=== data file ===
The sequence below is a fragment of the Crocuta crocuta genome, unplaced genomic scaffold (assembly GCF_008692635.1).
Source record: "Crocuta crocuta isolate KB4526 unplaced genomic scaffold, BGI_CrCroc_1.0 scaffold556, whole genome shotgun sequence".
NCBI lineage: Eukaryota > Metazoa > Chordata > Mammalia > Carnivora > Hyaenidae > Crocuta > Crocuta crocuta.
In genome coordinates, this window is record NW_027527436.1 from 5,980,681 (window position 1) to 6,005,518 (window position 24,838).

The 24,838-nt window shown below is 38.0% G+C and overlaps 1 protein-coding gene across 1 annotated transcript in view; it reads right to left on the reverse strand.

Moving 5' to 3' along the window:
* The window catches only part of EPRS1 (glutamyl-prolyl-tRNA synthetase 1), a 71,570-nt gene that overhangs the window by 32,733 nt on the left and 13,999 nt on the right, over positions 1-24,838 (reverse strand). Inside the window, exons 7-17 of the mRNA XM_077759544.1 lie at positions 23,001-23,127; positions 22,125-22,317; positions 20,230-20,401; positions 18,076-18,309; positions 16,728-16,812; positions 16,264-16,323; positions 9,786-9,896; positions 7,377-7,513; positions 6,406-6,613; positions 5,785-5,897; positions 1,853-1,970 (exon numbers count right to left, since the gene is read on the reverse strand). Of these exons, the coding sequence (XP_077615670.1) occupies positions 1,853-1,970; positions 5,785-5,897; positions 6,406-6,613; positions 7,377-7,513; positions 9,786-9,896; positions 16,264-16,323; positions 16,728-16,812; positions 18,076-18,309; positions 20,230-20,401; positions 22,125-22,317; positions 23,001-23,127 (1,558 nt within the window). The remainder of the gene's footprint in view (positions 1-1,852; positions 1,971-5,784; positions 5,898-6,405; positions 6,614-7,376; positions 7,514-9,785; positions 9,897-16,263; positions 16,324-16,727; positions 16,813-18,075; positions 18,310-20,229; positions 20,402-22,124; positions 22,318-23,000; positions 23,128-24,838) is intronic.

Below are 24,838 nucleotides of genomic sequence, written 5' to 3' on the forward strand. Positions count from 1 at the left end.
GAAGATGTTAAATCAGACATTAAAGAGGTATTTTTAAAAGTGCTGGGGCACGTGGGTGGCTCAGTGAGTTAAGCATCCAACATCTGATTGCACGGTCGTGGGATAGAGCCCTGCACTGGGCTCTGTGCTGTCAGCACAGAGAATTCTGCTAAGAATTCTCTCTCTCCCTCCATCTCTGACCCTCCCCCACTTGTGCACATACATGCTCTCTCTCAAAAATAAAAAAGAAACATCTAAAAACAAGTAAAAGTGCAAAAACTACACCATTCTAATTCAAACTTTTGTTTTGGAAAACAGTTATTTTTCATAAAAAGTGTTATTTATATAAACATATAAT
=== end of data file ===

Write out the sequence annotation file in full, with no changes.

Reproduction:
The sequence below is a fragment of the Crocuta crocuta genome, unplaced genomic scaffold (assembly GCF_008692635.1).
Source record: "Crocuta crocuta isolate KB4526 unplaced genomic scaffold, BGI_CrCroc_1.0 scaffold556, whole genome shotgun sequence".
NCBI lineage: Eukaryota > Metazoa > Chordata > Mammalia > Carnivora > Hyaenidae > Crocuta > Crocuta crocuta.
In genome coordinates, this window is record NW_027527436.1 from 5,980,681 (window position 1) to 6,005,518 (window position 24,838).

The 24,838-nt window shown below is 38.0% G+C and overlaps 1 protein-coding gene across 1 annotated transcript in view; it reads right to left on the reverse strand.

Moving 5' to 3' along the window:
* The window catches only part of EPRS1 (glutamyl-prolyl-tRNA synthetase 1), a 71,570-nt gene that overhangs the window by 32,733 nt on the left and 13,999 nt on the right, over positions 1-24,838 (reverse strand). Inside the window, exons 7-17 of the mRNA XM_077759544.1 lie at positions 23,001-23,127; positions 22,125-22,317; positions 20,230-20,401; positions 18,076-18,309; positions 16,728-16,812; positions 16,264-16,323; positions 9,786-9,896; positions 7,377-7,513; positions 6,406-6,613; positions 5,785-5,897; positions 1,853-1,970 (exon numbers count right to left, since the gene is read on the reverse strand). Of these exons, the coding sequence (XP_077615670.1) occupies positions 1,853-1,970; positions 5,785-5,897; positions 6,406-6,613; positions 7,377-7,513; positions 9,786-9,896; positions 16,264-16,323; positions 16,728-16,812; positions 18,076-18,309; positions 20,230-20,401; positions 22,125-22,317; positions 23,001-23,127 (1,558 nt within the window). The remainder of the gene's footprint in view (positions 1-1,852; positions 1,971-5,784; positions 5,898-6,405; positions 6,614-7,376; positions 7,514-9,785; positions 9,897-16,263; positions 16,324-16,727; positions 16,813-18,075; positions 18,310-20,229; positions 20,402-22,124; positions 22,318-23,000; positions 23,128-24,838) is intronic.

Below are 24,838 nucleotides of genomic sequence, written 5' to 3' on the forward strand. Positions count from 1 at the left end.
GAAGATGTTAAATCAGACATTAAAGAGGTATTTTTAAAAGTGCTGGGGCACGTGGGTGGCTCAGTGAGTTAAGCATCCAACATCTGATTGCACGGTCGTGGGATAGAGCCCTGCACTGGGCTCTGTGCTGTCAGCACAGAGAATTCTGCTAAGAATTCTCTCTCTCCCTCCATCTCTGACCCTCCCCCACTTGTGCACATACATGCTCTCTCTCAAAAATAAAAAAGAAACATCTAAAAACAAGTAAAAGTGCAAAAACTACACCATTCTAATTCAAACTTTTGTTTTGGAAAACAGTTATTTTTCATAAAAAGTGTTATTTATATAAACATATAAT